(d) The ROSH (1:4) writes that, indeed, Mereimar and Mar Zutra maintain that
the only reason a new Beis ha'Kneses must be built before the old one is
dismantled is in order that there be a place to pray. Since they had another
Beis ha'Kneses, they were permitted to dismantle the winter Beis ha'Kneses
during the summer. Does this mean that this is the Halachic opinion and we
are not concerned for neglect?
The Rosh and other Rishonim write that the Gemara later seems to favor the
first opinion, that we *are* concerned for neglect. Ravina suggests that
perhaps it is permitted to dismantle a Beis ha'Kneses if the money and
building materials for a new Beis ha'Kneses are already prepared. If the
problem with dismantling the old Beis ha'Kneses is that there might not be a
place to pray, then what difference does it make if the building materials
are prepared? The problem with dismantling an old Beis ha'Kneses before
building a new one is that we are concerned that the rebuilding of the new
Beis ha'Kneses will be neglected. That is why there is no concern for
neglect when the construction of the new Beis ha'Kneses has begun (by
preparing the building materials).
The RAMAH writes that the same conclusion can be drawn from the conclusion
of the Gemara in which the Gemara says that Bava ben Buta was correct in
telling Hurdus to dismantle the Beis ha'Mikdash before reconstructing the
new structure, since "Malchusa Sha'ani d'Lo Hadra Bei" -- the king does not
change his mind. However, when the Beis ha'Mikdash was dismantled, there was
no other place to bring Korbanos. What difference does it make if the king
will not change his mind? It should still be prohibited to dismantle the
Beis ha'Mikdash even temporarily because we will not be able to bring the
Korbanos in the interim! It must be that the concern is only for neglect in
rebuilding it, and in the case of a king there is no concern for neglect.
The TORAS CHAIM and RASHASH do not agree with this analysis. Even during the
three years during which the Beis ha'Mikdash was dismantled, they were not
Mevatel the Korban Tamid, since the Gemara teaches in Megilah (10a) that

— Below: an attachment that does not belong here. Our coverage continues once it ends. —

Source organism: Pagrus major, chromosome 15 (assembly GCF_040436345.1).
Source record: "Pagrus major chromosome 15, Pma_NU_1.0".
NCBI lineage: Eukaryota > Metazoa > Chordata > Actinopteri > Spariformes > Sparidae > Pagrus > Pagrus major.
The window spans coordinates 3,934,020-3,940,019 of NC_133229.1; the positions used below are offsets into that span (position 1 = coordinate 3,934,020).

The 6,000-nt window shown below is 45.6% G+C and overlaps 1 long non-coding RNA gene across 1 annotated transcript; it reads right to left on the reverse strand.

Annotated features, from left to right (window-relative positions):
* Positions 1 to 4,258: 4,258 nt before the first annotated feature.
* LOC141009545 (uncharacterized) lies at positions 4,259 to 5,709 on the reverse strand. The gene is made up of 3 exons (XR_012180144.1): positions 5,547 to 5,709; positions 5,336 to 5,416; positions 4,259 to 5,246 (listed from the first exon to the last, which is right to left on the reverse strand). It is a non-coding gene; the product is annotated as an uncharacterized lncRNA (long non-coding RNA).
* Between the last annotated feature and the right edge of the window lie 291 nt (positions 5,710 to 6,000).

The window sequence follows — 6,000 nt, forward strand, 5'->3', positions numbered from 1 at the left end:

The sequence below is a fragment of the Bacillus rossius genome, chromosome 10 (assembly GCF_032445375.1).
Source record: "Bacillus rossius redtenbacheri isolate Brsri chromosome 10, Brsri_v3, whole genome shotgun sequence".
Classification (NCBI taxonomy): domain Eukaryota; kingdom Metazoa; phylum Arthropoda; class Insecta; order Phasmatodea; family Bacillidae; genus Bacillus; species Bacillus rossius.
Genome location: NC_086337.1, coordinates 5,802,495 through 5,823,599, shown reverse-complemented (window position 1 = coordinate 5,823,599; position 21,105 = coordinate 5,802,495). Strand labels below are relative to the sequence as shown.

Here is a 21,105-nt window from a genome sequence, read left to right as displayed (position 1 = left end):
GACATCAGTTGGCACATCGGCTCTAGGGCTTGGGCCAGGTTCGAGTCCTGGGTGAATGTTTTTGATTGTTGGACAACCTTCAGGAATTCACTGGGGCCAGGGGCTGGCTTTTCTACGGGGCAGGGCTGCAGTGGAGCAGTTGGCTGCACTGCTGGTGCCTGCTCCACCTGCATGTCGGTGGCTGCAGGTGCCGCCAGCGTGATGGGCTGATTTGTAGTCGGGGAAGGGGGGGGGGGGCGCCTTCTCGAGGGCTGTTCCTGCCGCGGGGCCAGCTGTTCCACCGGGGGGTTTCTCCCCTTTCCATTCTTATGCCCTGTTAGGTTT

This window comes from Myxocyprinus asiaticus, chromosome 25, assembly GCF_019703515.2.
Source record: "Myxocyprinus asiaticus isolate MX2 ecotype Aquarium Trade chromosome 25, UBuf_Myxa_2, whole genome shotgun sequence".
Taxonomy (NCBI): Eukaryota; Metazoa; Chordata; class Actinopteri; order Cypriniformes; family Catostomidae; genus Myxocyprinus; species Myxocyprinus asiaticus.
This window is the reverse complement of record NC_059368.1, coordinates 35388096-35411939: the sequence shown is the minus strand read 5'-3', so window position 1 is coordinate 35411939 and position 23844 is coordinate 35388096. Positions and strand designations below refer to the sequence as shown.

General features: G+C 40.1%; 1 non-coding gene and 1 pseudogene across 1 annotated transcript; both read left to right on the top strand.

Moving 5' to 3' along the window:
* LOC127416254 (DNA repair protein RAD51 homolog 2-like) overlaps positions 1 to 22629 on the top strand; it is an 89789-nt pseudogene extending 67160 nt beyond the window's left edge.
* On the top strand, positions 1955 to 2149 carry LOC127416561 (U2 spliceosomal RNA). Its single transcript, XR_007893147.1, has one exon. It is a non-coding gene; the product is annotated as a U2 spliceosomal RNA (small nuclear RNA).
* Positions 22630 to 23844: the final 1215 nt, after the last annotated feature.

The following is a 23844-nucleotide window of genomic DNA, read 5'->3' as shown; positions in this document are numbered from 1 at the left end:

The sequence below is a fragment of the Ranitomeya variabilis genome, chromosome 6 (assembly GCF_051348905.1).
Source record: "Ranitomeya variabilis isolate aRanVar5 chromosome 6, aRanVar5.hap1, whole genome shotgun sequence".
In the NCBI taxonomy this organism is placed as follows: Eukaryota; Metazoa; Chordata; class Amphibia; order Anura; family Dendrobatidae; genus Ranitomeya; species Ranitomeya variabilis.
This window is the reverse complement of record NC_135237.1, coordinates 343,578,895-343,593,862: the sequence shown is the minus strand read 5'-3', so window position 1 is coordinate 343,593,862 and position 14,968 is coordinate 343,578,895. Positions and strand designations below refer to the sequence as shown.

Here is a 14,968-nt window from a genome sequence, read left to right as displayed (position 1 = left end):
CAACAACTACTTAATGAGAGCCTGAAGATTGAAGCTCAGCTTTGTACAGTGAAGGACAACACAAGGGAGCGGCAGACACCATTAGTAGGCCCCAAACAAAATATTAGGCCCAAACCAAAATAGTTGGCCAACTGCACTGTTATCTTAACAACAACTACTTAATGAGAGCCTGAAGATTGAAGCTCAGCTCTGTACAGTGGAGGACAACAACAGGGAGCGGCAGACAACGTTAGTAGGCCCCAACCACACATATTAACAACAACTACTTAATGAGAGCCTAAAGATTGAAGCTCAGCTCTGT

"Makrivin Af Al Pi she'Ein Bayis" -- when building the Heichal it is
permitted to offer the Korbanos as long as the Korbanos are brought in the
place of the Mizbe'ach.
The Ramah might mean that although most Korbanos can be brought in the
manner described in Megilah (10a), there are some annual Korbanos that
cannot be brought in that manner, such as the Par and Se'ir of Yom Kippur,
the blood of which must be sprinkled in the Kodesh ha'Kadoshim, on the
Paroches, and on the Mizbe'ach ha'Ketores. At the moment that the Beis
ha'Mikdash was dismantled, there was no place to bring those Korbanos until
it was rebuilt.
QUESTION: The Gemara explains that Bava ben Buta permitted Hurdus to
dismantle the Beis ha'Mikdash in order to rebuild it without first building
a substitute, because "Malchusa Sha'ani d'Lo Hadra Bei" -- the king does not
change his mind. Thus, there was no risk that Hurdus would not complete his
How could they be so certain that Hurdus would finish the project that he
started? The Gemara later tells us that Hurdus was subject to the whims of
the Roman Empire, and he was able to get away with rebuilding the Beis
ha'Mikdash only because he built it before Rome could find out about it. It
would seem that the principle that a king does not change his mind would not
be applicable, since Hurdus did not have unlimited power! (RASHASH)
ANSWER: The reason a king always completes what he starts is because he
realizes that if he does not keep his commitment, his power over the kingdom
will be weakened. For this reason, Hurdus would never begin a project unless
he was absolutely certain that he would be able to complete it and that he
would not be stopped by the powers in Rome. The Gemara is saying that Bava
ben Buta felt comfortable leaving the decision to reconstruct the Beis
ha'Mikdash in the hands of Hurdus, because he knew that Hurdus would not
begin the project and dismantle the Beis ha'Mikdash unless he was absolutely
certain that he would be able to complete the project and not risk weakening
his power over the kingdom. (M. Kornfeld)